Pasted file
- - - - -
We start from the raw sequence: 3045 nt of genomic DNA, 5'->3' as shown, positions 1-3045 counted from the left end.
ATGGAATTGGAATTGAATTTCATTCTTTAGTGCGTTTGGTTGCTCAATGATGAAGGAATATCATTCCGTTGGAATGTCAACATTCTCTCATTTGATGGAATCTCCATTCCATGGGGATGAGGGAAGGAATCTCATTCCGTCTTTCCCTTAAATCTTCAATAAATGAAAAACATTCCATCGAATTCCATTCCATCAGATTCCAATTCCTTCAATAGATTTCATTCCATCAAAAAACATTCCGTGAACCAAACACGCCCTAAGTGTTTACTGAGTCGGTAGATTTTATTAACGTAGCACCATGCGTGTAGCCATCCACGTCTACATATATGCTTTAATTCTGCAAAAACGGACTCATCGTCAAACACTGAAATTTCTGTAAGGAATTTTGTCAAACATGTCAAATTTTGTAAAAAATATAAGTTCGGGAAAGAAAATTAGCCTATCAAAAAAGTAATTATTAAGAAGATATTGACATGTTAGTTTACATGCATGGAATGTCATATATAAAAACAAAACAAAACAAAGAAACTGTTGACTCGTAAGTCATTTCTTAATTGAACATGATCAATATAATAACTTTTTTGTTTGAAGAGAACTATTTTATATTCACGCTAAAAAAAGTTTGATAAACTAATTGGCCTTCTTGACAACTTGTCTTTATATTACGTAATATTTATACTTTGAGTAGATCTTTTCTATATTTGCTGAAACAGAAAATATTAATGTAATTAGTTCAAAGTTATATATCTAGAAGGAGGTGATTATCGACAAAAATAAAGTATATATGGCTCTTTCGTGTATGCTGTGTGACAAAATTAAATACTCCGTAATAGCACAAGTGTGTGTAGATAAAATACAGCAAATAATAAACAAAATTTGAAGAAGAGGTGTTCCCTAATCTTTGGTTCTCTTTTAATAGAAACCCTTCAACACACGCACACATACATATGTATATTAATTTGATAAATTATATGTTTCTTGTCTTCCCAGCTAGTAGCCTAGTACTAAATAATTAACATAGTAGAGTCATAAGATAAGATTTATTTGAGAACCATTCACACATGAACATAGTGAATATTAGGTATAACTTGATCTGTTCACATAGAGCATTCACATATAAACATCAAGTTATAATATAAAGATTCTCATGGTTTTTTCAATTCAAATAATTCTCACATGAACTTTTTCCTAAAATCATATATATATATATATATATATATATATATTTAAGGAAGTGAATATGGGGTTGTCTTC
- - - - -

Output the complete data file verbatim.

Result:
We start from the raw sequence: 3045 nt of genomic DNA, 5'->3' as shown, positions 1-3045 counted from the left end.
ATGGAATTGGAATTGAATTTCATTCTTTAGTGCGTTTGGTTGCTCAATGATGAAGGAATATCATTCCGTTGGAATGTCAACATTCTCTCATTTGATGGAATCTCCATTCCATGGGGATGAGGGAAGGAATCTCATTCCGTCTTTCCCTTAAATCTTCAATAAATGAAAAACATTCCATCGAATTCCATTCCATCAGATTCCAATTCCTTCAATAGATTTCATTCCATCAAAAAACATTCCGTGAACCAAACACGCCCTAAGTGTTTACTGAGTCGGTAGATTTTATTAACGTAGCACCATGCGTGTAGCCATCCACGTCTACATATATGCTTTAATTCTGCAAAAACGGACTCATCGTCAAACACTGAAATTTCTGTAAGGAATTTTGTCAAACATGTCAAATTTTGTAAAAAATATAAGTTCGGGAAAGAAAATTAGCCTATCAAAAAAGTAATTATTAAGAAGATATTGACATGTTAGTTTACATGCATGGAATGTCATATATAAAAACAAAACAAAACAAAGAAACTGTTGACTCGTAAGTCATTTCTTAATTGAACATGATCAATATAATAACTTTTTTGTTTGAAGAGAACTATTTTATATTCACGCTAAAAAAAGTTTGATAAACTAATTGGCCTTCTTGACAACTTGTCTTTATATTACGTAATATTTATACTTTGAGTAGATCTTTTCTATATTTGCTGAAACAGAAAATATTAATGTAATTAGTTCAAAGTTATATATCTAGAAGGAGGTGATTATCGACAAAAATAAAGTATATATGGCTCTTTCGTGTATGCTGTGTGACAAAATTAAATACTCCGTAATAGCACAAGTGTGTGTAGATAAAATACAGCAAATAATAAACAAAATTTGAAGAAGAGGTGTTCCCTAATCTTTGGTTCTCTTTTAATAGAAACCCTTCAACACACGCACACATACATATGTATATTAATTTGATAAATTATATGTTTCTTGTCTTCCCAGCTAGTAGCCTAGTACTAAATAATTAACATAGTAGAGTCATAAGATAAGATTTATTTGAGAACCATTCACACATGAACATAGTGAATATTAGGTATAACTTGATCTGTTCACATAGAGCATTCACATATAAACATCAAGTTATAATATAAAGATTCTCATGGTTTTTTCAATTCAAATAATTCTCACATGAACTTTTTCCTAAAATCATATATATATATATATATATATATATATATTTAAGGAAGTGAATATGGGGTTGTCTTC